Thursday, June 4, 2009

Scratching the Itch of Ambition


Here is an interesting post I ran across not long ago on Red Letter Believers. Reading it made me think of 2 Thessalonians 1:11-12: "We always pray for you, that our God may make you worthy of his calling and may fulfill every resolve for good and every work of faith by his power, so that the name of our Lord Jesus may be glorified in you, and you in him, according to the grace of our God and the Lord Jesus Christ."


"Ambition often puts men upon doing the meanest offices, so climbing is performed in the same posture with creeping." -- Jonathan Swift, Miscellanies, 1711


We all have an itch. It’s an itch for something different. This longing is what creates new inventions and drives us to discovery.

It also leads us to a deeper walk with God, chasing the divine mysteries. But the ugly, dark side of that desire for something else finds its satisfaction in sin.

The itch is never really satisfied, scratching away at our very being. Ambition is the fulfillment of an itch.

Is there any such thing as 'healthy ambition'? Is it possible to live out the words of Christ and still be ambitious? Or is ambition in and of itself a vain, selfish pursuit with no inherent value for believers? Is it a fatal flaw that finds its roots in our sin nature?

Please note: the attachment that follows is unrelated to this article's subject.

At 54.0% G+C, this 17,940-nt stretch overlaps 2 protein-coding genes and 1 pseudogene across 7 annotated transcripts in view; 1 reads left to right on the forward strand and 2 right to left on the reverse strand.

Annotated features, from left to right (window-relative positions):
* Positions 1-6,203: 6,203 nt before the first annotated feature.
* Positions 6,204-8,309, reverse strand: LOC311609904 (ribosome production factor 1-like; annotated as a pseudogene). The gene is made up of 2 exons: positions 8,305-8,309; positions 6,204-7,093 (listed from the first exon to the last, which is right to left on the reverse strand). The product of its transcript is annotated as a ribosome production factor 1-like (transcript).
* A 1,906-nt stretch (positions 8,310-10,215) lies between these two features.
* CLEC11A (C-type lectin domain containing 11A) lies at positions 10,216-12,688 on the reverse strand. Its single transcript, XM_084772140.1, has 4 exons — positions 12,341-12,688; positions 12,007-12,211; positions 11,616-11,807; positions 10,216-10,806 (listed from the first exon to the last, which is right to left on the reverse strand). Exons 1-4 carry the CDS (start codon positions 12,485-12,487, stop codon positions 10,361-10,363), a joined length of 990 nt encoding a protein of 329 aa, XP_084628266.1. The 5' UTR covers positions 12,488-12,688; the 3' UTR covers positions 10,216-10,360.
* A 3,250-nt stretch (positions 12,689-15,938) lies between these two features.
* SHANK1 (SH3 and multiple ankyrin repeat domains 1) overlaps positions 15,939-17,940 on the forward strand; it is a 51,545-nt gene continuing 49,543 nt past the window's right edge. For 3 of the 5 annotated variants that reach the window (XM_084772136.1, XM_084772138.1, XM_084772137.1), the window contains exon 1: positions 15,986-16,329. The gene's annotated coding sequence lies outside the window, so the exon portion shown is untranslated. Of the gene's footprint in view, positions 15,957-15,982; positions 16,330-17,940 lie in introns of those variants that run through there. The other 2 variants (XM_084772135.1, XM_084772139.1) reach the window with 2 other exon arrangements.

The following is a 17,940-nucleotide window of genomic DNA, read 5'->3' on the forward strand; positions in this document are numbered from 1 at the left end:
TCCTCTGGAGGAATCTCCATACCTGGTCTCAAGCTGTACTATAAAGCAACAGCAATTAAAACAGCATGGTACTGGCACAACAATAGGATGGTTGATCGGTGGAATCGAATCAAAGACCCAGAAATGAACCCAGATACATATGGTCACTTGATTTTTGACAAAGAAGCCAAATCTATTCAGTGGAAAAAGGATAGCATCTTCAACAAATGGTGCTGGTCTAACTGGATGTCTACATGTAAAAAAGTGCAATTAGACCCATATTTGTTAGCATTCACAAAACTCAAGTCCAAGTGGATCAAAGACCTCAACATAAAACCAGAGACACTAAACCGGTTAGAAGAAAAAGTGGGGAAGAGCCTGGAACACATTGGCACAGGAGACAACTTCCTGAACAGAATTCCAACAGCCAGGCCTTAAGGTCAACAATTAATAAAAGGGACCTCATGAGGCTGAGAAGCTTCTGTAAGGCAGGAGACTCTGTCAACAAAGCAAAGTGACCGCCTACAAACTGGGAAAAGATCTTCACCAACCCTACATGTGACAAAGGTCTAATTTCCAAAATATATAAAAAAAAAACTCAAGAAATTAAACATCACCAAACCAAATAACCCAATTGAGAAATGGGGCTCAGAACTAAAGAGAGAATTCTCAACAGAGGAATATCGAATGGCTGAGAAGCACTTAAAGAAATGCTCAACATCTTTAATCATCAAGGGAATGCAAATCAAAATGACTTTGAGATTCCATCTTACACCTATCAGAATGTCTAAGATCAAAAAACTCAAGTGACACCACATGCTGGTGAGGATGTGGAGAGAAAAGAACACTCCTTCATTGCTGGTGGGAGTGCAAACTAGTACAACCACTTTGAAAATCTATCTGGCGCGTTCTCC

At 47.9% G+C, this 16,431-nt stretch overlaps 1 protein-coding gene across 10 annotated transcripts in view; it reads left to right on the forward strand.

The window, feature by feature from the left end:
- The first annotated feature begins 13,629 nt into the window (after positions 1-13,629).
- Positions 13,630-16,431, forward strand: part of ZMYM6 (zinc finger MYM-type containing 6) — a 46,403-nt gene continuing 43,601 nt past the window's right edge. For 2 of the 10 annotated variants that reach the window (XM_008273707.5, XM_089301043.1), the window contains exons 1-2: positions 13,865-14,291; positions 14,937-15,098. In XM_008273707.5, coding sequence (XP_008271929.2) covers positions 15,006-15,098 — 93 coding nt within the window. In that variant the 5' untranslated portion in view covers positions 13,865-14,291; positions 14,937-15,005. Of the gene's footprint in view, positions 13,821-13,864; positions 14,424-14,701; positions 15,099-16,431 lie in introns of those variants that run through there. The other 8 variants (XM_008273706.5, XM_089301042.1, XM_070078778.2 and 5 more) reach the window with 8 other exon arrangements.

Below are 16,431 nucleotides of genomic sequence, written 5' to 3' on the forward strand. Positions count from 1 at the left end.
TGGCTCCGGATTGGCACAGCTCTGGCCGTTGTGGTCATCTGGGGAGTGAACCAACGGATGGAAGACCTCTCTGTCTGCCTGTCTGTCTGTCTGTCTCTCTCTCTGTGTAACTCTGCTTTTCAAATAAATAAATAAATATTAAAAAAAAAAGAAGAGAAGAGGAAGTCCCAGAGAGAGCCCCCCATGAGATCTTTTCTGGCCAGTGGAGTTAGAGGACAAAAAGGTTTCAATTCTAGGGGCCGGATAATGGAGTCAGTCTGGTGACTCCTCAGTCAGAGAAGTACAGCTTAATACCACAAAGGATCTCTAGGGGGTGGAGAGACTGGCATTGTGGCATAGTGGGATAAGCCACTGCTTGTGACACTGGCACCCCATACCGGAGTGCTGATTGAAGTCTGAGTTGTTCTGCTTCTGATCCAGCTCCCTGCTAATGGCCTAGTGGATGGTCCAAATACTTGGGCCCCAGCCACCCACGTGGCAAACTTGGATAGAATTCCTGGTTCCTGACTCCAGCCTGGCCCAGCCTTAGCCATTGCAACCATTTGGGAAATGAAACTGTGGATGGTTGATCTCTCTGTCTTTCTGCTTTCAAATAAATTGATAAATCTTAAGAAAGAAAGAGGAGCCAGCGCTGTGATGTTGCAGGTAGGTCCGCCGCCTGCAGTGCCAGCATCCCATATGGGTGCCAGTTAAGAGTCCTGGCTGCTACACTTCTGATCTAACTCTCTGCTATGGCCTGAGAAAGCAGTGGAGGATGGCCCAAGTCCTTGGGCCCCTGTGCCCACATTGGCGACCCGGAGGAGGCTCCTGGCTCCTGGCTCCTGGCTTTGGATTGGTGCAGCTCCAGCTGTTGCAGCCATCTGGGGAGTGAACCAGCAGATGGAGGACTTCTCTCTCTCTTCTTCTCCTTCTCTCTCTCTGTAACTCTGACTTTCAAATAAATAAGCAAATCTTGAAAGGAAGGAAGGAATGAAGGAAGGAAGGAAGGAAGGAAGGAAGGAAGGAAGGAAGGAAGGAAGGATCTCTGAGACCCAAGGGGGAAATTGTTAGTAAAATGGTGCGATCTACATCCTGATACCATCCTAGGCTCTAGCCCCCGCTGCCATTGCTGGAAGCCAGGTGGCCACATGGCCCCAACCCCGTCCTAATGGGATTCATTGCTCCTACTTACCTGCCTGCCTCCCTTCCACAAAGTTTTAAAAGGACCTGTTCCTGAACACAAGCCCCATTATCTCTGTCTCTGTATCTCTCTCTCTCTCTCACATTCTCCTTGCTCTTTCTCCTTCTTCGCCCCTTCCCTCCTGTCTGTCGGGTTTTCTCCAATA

In it’s purest form, it’s healthy. Ambition builds companies and drives capitalism. In the kingdom of God, its what can cause us to make a difference, to change a world gone crazy. It seems the sinful elements of ambition come from the deadly pursuit of ‘our will,’ a close cousin to ‘our want.’ When our ambition takes over, it pushes aside our desire to fulfill and live out God's will for us, then we're left headed down the wide path of our own making.

But get this – healthy ambition means aligning your ways with God’s ways. He’s full of ambition. “He is willing that none should perish, but that all should come to repentance.” God doesn’t want fulfill our wants but rather our wants should be to fulfill God's will.

Jesus could have shown selfish ambition. Certainly, all he had to do was say the word and he could have had the entire Roman command of Judea. He could have gained a country, but lost our eternities. Which ambition will you choose?
From RLB

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